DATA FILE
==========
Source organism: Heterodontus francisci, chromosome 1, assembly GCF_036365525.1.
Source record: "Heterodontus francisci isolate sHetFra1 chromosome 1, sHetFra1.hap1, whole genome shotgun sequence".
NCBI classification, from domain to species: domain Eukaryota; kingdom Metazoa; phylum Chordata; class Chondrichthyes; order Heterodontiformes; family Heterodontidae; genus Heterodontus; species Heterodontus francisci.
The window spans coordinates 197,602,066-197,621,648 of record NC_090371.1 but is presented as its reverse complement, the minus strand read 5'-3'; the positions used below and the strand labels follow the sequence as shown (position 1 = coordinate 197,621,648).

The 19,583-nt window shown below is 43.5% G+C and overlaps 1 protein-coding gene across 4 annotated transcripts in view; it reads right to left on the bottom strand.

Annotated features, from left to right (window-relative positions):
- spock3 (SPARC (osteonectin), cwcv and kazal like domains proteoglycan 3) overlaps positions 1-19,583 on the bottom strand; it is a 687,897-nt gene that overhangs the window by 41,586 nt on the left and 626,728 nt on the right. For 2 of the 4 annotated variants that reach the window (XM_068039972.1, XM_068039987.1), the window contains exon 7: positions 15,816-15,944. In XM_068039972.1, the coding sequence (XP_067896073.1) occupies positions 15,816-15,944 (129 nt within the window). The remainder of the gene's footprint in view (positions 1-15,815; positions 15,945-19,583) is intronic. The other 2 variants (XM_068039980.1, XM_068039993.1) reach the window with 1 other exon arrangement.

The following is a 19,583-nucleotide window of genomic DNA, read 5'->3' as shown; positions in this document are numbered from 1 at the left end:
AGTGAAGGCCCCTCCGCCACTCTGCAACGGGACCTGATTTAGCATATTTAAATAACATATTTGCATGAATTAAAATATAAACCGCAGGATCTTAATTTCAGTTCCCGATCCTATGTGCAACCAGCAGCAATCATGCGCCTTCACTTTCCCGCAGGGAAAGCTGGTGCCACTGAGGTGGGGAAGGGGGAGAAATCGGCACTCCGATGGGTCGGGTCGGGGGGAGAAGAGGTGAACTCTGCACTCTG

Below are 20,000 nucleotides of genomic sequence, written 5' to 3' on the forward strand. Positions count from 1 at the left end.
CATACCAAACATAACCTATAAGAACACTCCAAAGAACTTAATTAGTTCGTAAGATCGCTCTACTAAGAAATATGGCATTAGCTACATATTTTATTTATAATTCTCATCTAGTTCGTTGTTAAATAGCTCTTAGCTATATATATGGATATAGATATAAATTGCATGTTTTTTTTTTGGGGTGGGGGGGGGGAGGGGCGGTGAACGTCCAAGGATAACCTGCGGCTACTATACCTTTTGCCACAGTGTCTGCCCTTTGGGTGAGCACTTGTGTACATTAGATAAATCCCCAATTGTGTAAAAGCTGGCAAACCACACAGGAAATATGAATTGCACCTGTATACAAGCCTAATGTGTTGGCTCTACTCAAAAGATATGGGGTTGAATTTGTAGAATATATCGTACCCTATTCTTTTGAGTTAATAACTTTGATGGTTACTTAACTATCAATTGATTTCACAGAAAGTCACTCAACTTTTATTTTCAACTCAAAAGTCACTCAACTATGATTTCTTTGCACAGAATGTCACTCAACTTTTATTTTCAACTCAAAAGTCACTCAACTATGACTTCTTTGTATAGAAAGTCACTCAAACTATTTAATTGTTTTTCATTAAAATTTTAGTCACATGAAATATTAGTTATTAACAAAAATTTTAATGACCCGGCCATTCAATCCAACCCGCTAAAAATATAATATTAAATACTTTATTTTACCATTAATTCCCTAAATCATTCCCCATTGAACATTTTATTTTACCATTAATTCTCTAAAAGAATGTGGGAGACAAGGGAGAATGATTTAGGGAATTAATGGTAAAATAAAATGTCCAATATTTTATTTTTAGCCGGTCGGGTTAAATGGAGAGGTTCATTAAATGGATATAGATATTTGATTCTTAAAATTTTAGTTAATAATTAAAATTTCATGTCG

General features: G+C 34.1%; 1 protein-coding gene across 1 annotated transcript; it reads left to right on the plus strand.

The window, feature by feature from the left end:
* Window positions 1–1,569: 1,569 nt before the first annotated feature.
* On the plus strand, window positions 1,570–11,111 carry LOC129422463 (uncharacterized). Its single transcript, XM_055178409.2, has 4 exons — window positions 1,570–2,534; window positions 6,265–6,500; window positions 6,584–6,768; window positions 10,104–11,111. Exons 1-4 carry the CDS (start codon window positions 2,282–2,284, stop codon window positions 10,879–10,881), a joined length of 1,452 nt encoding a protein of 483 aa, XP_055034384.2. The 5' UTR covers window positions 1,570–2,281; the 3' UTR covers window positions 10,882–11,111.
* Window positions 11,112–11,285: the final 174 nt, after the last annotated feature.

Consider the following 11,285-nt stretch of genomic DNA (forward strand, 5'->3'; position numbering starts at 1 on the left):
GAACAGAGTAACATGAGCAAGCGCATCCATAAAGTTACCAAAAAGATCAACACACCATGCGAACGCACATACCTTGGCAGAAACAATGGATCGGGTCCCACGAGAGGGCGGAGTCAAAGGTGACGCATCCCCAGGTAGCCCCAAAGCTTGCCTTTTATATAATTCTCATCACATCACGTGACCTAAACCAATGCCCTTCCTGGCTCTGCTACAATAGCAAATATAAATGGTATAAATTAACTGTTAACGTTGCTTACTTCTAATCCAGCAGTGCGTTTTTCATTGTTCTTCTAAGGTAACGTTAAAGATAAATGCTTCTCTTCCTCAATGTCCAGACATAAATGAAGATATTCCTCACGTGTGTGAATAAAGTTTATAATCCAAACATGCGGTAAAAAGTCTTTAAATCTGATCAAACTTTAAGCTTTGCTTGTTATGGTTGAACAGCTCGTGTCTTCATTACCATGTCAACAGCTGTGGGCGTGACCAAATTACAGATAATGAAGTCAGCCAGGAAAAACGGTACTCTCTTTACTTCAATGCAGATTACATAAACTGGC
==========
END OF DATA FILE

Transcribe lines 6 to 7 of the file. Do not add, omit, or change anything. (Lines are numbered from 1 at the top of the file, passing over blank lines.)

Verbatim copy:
Annotated features, from left to right (window-relative positions):
- spock3 (SPARC (osteonectin), cwcv and kazal like domains proteoglycan 3) overlaps positions 1-19,583 on the bottom strand; it is a 687,897-nt gene that overhangs the window by 41,586 nt on the left and 626,728 nt on the right. For 2 of the 4 annotated variants that reach the window (XM_068039972.1, XM_068039987.1), the window contains exon 7: positions 15,816-15,944. In XM_068039972.1, the coding sequence (XP_067896073.1) occupies positions 15,816-15,944 (129 nt within the window). The remainder of the gene's footprint in view (positions 1-15,815; positions 15,945-19,583) is intronic. The other 2 variants (XM_068039980.1, XM_068039993.1) reach the window with 1 other exon arrangement.